JK: One of the most important factors to making a good game is making it so that it works online. Online games mean that kids can interact with each other and make friends. Another important thing is graphics. The graphics need to be quite clear. It must also have low lag (no delay). The most important of all is it must be well thought-out. For example, some games don’t let you do enough or have enough control over the characters’ actions. The computer does most of the playing and you just watch.

To make a good educational game is way harder than a regular game. A good educational game has:

  • Specific games and learning objectives.
  • A smart and new idea.
  • Fun, not just boring stuff.
  • Interesting subjects to learn about.
  • Online parts so you can play with friends.

A good example is Woogi World. This game is especially good because it is mainly about fun. Kids will play the game without their parents telling them to, and will learn through playing it.

SK: What do eleven-year-old boys like to play?

JK: It depends on the person, but most eleven-year-old boys like challenging puzzle games, adventure shooting games and mainly massively multiplayer online role playing games (MMORPG). This is a type of game when you defeat enemies, level-up and explore with generally just one unit. Another popular type of game is a creating game where you can create worlds, play with and rate other people’s creations.

SK: Where do you get your ideas?

JK: I get most of my ideas from games I have played and things I have done. Sometimes I think of improvements and level-ups to games I play. One day, for example, I was in my room and I looked at a snow globe on my shelf. I thought of a game where you tilt a snow globe to move an object. Most of my ideas come to me as games I would like to play. I think about what game I would like to play right now. If I don’t think that game has been created yet, then I start designing it in my Games Book.

SK: What do you learn from keeping a Games Book?

JK: One thing my mum and dad like about the Games Book is it keeps me off the computer for a while. Through my Games Book, I learn to be creative because I feel free to go with my ideas. I like that I am not getting marked on the spelling and neatness of the book. From preventing glitches through design, I learn to solve problems before they happen. From creating games, I develop persistence and evaluation. This means that I have to stick to a game until it is done, even when I am over the details and want to move on to the next idea. Sometimes it is better to admit that an idea just won’t work, even when I’ve spent lots of hours developing it. This is a good life lesson too.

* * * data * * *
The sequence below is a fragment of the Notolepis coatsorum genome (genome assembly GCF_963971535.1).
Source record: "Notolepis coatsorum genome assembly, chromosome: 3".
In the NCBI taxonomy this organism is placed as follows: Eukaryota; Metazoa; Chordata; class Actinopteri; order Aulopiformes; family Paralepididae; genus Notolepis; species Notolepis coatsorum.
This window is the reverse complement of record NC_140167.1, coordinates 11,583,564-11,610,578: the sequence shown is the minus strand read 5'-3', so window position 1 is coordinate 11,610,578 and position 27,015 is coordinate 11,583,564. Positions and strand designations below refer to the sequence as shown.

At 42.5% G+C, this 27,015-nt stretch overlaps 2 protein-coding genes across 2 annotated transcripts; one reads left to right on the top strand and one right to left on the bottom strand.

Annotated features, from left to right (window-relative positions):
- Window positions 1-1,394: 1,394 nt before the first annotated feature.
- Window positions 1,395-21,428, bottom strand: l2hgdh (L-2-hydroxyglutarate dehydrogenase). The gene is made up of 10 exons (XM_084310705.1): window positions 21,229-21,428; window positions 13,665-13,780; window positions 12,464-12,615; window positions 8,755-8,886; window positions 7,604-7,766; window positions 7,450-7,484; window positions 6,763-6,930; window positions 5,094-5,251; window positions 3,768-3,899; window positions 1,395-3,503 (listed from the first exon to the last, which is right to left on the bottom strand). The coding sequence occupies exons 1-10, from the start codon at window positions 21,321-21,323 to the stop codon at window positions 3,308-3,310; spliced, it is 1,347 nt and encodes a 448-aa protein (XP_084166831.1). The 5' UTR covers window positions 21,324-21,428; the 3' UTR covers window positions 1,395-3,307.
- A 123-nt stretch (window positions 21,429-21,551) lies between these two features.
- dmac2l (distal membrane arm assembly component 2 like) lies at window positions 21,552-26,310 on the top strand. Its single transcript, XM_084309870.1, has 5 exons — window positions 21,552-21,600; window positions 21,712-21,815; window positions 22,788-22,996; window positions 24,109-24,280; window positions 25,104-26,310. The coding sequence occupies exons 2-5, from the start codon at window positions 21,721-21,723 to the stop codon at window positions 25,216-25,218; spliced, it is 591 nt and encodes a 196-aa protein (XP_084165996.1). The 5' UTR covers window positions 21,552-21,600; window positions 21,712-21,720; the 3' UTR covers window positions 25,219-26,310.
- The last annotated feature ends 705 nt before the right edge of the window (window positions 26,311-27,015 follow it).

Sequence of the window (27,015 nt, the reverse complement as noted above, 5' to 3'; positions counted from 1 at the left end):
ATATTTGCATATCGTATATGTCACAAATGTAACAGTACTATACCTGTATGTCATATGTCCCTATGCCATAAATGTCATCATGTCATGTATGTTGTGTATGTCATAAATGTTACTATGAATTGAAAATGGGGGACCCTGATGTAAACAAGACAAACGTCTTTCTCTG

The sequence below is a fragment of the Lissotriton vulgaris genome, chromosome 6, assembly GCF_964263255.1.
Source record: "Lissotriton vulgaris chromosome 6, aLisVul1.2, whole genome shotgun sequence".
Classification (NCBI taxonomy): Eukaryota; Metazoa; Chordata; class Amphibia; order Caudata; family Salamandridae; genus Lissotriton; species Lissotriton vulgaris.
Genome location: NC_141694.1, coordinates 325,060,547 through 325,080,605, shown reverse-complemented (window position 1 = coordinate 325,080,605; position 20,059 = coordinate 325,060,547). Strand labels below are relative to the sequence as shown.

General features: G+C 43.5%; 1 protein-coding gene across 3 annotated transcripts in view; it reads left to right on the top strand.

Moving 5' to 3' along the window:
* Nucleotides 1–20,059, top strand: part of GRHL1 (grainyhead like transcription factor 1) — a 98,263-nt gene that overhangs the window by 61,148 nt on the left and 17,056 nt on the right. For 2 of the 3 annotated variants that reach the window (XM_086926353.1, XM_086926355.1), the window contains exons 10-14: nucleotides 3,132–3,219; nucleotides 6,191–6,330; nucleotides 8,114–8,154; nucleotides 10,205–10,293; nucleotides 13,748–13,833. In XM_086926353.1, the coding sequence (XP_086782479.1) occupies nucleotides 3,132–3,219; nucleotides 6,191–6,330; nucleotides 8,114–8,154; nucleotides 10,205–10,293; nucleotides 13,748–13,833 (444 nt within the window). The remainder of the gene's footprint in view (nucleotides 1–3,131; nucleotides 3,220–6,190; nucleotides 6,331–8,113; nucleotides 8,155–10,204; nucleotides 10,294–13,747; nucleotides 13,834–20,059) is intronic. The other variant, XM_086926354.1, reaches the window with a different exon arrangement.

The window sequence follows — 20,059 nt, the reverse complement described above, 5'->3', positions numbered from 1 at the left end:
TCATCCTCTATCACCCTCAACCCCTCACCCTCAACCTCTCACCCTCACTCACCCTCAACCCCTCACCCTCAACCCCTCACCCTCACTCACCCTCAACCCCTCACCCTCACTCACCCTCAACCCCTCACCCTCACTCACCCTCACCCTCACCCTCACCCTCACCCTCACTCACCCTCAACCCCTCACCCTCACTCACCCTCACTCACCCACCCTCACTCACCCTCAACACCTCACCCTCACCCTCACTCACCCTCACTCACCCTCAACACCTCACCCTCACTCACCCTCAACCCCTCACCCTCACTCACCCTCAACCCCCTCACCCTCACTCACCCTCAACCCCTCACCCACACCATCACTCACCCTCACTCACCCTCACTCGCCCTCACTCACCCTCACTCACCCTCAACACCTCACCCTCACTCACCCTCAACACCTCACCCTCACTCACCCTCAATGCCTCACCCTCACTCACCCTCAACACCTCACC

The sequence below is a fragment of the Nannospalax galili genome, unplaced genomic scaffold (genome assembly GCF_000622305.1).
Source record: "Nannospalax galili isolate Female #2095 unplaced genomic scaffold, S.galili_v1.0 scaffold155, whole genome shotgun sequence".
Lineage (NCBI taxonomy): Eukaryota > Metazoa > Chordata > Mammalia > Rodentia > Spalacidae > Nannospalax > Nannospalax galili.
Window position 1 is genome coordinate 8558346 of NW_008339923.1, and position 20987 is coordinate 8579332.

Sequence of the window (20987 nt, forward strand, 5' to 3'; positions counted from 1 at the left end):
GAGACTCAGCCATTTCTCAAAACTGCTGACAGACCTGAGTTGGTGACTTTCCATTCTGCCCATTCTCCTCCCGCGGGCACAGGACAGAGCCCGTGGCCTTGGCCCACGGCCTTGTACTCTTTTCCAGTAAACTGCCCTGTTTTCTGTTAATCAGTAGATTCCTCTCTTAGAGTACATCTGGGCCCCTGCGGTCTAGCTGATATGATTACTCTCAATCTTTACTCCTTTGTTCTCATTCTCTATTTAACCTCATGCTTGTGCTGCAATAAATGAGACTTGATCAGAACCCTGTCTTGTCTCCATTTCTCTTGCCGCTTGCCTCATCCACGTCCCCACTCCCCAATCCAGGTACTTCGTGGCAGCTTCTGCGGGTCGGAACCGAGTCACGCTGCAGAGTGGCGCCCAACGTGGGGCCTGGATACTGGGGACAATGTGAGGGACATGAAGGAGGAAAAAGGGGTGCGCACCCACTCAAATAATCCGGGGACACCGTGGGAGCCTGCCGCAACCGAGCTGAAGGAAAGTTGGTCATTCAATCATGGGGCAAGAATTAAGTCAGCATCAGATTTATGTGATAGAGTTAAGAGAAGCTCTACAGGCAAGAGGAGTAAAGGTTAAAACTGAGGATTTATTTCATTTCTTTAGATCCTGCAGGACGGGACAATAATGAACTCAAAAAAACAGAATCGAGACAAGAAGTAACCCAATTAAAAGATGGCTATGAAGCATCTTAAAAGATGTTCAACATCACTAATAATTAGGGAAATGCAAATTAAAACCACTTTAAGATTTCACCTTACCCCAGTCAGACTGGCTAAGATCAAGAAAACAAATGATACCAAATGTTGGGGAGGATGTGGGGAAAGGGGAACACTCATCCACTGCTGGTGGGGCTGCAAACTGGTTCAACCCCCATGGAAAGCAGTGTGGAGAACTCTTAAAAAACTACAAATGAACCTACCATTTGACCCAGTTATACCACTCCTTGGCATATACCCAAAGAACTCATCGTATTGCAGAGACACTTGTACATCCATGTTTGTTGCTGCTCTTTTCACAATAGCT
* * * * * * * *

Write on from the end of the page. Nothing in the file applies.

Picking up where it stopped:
In the introduction to this article, the Games Book was framed in relation to University Graduate Attributes. Josh is motivated to do well in primary and secondary school so that he is admitted into a computer games design program at university. His Games Book keeps this dream alive for him and he continues to develop and practice his design skills.

A Games Book is also recommended for children whose ambitions do not include becoming computer programmers. A Games Book develops transferable skills that are necessary for university study and for graduate career performance. The book is an example of intrinsic motivation; carrots and sticks are unnecessary, as children are sincerely interested in the pursuit purely for the enjoyment factor of creation. Developing the games requires children to list, organise, classify and prioritise, all important note-taking and life-skills. Visualisation is an important aptitude for empathy, problem solving and critical thinking. In order to design a game, children need to think abstractly and into the future, imagining ‘what would happen if…’. This ability helps them to understand how others perceive the world differently from themselves or choose different paths and proactively identify problems and solutions.

Perhaps the most important aspect of games designing is the play with possibilities. It is in all of our best interests to encourage the adults of tomorrow to free their mind from constraints, play with possibilities and create new opportunities.

Shelley Kinash, PhD is the Director of Quality, Teaching and Learning at Bond University on the Gold Coast, Australia. She can be contacted at or

Josh Kinash is an 11 year-old boy attending Year 7 at Varsity College on the Gold Coast, Queensland. Josh’s career ambition is to become a Computer Games Designer, for which he plans to enrol in a degree program at Bond University. Josh plays three kinds of hockey – ice, inline and field. He is passionate about anything with a screen, including PCs, iPads, Asus Eee, PlayStation3, Wii and Nintendo DSi.

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Shelley Kinash

Shelley Kinash

Director, Office of Learning & Teaching at Bond University
Dr Shelley Kinash is Director, Office of Learning and Teaching at Bond University. Prior to Bond, Shelley taught as a Visiting Academic to the Faculty of Education (Graduate Certificate in Higher Education and Early Childhood) at University of Southern Queensland. Shelley was an Academic in the Faculty of Education (Educational Technology and Community Rehabilitation and Disability Studies) at the University of Calgary for 12 years. Shelley earned her PhD in Educational Technology in 2004. Her dissertation topic was Blind Online Learners, which she authored as one of her three books published by Information Age - Seeing Beyond Blindness. Shelley remains research active. You can contact her on